|Our ship was a time-capsule|
back to pre-tourism Iceland
It turns out that expedition cruising is a great way to sidestep the crowds at popular waterfalls, volcanoes and glaciers.
Here's an excerpt, and you can read the full story here: How to see Iceland without the crowds.
It's an overcast morning when our ship, the National Geographic Explorer, drops anchor in a quiet fjord in northwest Iceland. Those of us at the breakfast buffet peer out the windows at a world of stillness.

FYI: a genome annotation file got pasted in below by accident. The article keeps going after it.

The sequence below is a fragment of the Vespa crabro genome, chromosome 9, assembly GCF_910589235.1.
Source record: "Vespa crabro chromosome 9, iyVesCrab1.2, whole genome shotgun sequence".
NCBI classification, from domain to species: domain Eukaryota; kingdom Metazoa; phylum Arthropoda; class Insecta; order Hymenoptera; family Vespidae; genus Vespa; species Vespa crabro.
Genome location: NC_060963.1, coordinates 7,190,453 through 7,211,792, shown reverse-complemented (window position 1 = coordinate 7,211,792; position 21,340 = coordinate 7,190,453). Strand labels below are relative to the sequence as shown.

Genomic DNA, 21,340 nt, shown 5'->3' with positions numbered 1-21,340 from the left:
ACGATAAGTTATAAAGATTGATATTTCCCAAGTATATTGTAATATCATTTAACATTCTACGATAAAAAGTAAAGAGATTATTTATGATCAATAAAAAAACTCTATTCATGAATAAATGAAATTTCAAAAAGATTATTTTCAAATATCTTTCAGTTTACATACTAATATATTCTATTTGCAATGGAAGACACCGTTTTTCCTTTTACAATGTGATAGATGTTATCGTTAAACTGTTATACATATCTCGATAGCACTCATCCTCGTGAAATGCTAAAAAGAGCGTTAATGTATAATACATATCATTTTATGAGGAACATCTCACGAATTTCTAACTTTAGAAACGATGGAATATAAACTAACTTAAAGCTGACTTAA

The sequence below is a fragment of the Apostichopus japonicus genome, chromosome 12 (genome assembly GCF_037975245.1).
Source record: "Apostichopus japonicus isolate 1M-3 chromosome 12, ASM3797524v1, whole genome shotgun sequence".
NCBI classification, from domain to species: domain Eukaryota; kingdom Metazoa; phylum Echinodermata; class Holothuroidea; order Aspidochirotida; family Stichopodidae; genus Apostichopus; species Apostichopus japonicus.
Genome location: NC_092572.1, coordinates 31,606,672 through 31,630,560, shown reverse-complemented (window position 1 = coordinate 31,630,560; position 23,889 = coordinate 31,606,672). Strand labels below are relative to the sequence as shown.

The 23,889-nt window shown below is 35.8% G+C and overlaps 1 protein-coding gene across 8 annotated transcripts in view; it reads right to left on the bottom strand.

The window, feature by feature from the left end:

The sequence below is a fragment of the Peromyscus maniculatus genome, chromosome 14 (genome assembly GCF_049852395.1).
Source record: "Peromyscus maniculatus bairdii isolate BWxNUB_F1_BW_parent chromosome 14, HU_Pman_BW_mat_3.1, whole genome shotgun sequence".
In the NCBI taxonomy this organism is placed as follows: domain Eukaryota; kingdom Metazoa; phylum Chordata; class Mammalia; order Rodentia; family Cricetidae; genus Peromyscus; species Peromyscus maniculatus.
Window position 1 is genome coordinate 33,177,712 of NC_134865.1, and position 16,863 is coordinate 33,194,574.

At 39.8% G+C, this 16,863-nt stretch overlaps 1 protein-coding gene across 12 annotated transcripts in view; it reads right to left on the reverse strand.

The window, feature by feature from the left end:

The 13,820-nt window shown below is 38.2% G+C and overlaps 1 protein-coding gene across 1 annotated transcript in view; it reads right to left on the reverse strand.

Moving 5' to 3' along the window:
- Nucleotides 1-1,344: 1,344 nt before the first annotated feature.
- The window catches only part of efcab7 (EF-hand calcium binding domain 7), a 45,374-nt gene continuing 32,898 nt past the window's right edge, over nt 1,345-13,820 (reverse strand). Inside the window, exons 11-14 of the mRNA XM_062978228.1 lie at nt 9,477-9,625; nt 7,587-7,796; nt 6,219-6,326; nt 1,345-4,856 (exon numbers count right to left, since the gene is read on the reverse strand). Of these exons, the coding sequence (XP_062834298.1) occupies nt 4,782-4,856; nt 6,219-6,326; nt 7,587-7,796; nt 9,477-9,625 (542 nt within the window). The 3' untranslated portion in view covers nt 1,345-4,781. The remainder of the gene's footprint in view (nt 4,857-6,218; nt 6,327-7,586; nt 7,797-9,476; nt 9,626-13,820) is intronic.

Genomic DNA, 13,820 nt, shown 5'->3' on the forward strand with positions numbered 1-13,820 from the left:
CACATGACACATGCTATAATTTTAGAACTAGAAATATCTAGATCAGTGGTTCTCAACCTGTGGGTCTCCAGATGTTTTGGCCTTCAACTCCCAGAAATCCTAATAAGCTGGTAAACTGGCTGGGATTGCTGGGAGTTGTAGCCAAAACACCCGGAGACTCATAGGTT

|One of the 10 milion North |
Atlantic puffins in Iceland
This is no follow-the-leader paddle. Instead we pair up, lower ourselves into two-person kayaks and push off into the view, free to go where we like.
At first my paddling partner and I drift, wowed my our surroundings: a U-shaped glacial valley, green walls curving upwards from sea level into a ceiling of low cloud, a speck of a farmhouse on the far shore. Behind us is the Greenland Sea, the water polished steel.
Then, movement: a North Atlantic puffin, a few silvery sand eels clamped in its harlequin beak, takes flight, red feet running on water, until, in a frenzy of flapping, it's airborne.
Watching it fly off into the empty landscape, I start to wonder: where are all the other tourists?